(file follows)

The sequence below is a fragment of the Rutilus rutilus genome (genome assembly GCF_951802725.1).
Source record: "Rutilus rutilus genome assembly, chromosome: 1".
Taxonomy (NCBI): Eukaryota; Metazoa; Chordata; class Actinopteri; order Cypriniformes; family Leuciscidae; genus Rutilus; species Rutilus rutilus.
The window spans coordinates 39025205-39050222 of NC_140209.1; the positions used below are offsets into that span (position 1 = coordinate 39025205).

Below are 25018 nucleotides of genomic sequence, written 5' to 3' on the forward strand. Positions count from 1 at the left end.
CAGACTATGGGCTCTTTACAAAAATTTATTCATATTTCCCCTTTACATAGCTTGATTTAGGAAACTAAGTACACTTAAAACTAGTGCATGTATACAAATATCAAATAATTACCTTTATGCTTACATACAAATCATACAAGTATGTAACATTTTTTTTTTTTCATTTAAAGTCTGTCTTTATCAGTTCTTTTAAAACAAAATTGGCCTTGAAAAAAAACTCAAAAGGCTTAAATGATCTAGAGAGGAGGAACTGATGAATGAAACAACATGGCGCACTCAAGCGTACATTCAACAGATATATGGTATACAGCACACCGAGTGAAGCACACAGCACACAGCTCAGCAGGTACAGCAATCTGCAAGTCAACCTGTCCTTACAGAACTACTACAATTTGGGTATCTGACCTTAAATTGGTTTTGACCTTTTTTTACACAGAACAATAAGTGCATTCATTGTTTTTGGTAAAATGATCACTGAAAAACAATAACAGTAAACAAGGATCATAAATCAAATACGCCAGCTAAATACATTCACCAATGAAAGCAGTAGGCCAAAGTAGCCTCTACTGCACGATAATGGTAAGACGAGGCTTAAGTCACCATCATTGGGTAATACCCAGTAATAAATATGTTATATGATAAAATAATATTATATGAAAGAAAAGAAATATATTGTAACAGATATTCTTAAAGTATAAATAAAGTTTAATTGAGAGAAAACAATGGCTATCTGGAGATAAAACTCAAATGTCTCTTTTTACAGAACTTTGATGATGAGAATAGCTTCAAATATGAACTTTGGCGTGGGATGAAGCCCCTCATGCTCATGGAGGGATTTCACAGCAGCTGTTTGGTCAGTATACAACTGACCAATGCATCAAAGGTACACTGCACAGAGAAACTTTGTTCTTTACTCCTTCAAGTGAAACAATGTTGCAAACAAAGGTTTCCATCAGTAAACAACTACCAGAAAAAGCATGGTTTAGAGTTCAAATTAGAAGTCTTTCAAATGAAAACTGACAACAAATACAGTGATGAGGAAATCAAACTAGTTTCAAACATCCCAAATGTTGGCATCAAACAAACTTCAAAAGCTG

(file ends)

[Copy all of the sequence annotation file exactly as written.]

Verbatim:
The sequence below is a fragment of the Rutilus rutilus genome (genome assembly GCF_951802725.1).
Source record: "Rutilus rutilus genome assembly, chromosome: 1".
Taxonomy (NCBI): Eukaryota; Metazoa; Chordata; class Actinopteri; order Cypriniformes; family Leuciscidae; genus Rutilus; species Rutilus rutilus.
The window spans coordinates 39025205-39050222 of NC_140209.1; the positions used below are offsets into that span (position 1 = coordinate 39025205).

Below are 25018 nucleotides of genomic sequence, written 5' to 3' on the forward strand. Positions count from 1 at the left end.
CAGACTATGGGCTCTTTACAAAAATTTATTCATATTTCCCCTTTACATAGCTTGATTTAGGAAACTAAGTACACTTAAAACTAGTGCATGTATACAAATATCAAATAATTACCTTTATGCTTACATACAAATCATACAAGTATGTAACATTTTTTTTTTTTCATTTAAAGTCTGTCTTTATCAGTTCTTTTAAAACAAAATTGGCCTTGAAAAAAAACTCAAAAGGCTTAAATGATCTAGAGAGGAGGAACTGATGAATGAAACAACATGGCGCACTCAAGCGTACATTCAACAGATATATGGTATACAGCACACCGAGTGAAGCACACAGCACACAGCTCAGCAGGTACAGCAATCTGCAAGTCAACCTGTCCTTACAGAACTACTACAATTTGGGTATCTGACCTTAAATTGGTTTTGACCTTTTTTTACACAGAACAATAAGTGCATTCATTGTTTTTGGTAAAATGATCACTGAAAAACAATAACAGTAAACAAGGATCATAAATCAAATACGCCAGCTAAATACATTCACCAATGAAAGCAGTAGGCCAAAGTAGCCTCTACTGCACGATAATGGTAAGACGAGGCTTAAGTCACCATCATTGGGTAATACCCAGTAATAAATATGTTATATGATAAAATAATATTATATGAAAGAAAAGAAATATATTGTAACAGATATTCTTAAAGTATAAATAAAGTTTAATTGAGAGAAAACAATGGCTATCTGGAGATAAAACTCAAATGTCTCTTTTTACAGAACTTTGATGATGAGAATAGCTTCAAATATGAACTTTGGCGTGGGATGAAGCCCCTCATGCTCATGGAGGGATTTCACAGCAGCTGTTTGGTCAGTATACAACTGACCAATGCATCAAAGGTACACTGCACAGAGAAACTTTGTTCTTTACTCCTTCAAGTGAAACAATGTTGCAAACAAAGGTTTCCATCAGTAAACAACTACCAGAAAAAGCATGGTTTAGAGTTCAAATTAGAAGTCTTTCAAATGAAAACTGACAACAAATACAGTGATGAGGAAATCAAACTAGTTTCAAACATCCCAAATGTTGGCATCAAACAAACTTCAAAAGCTG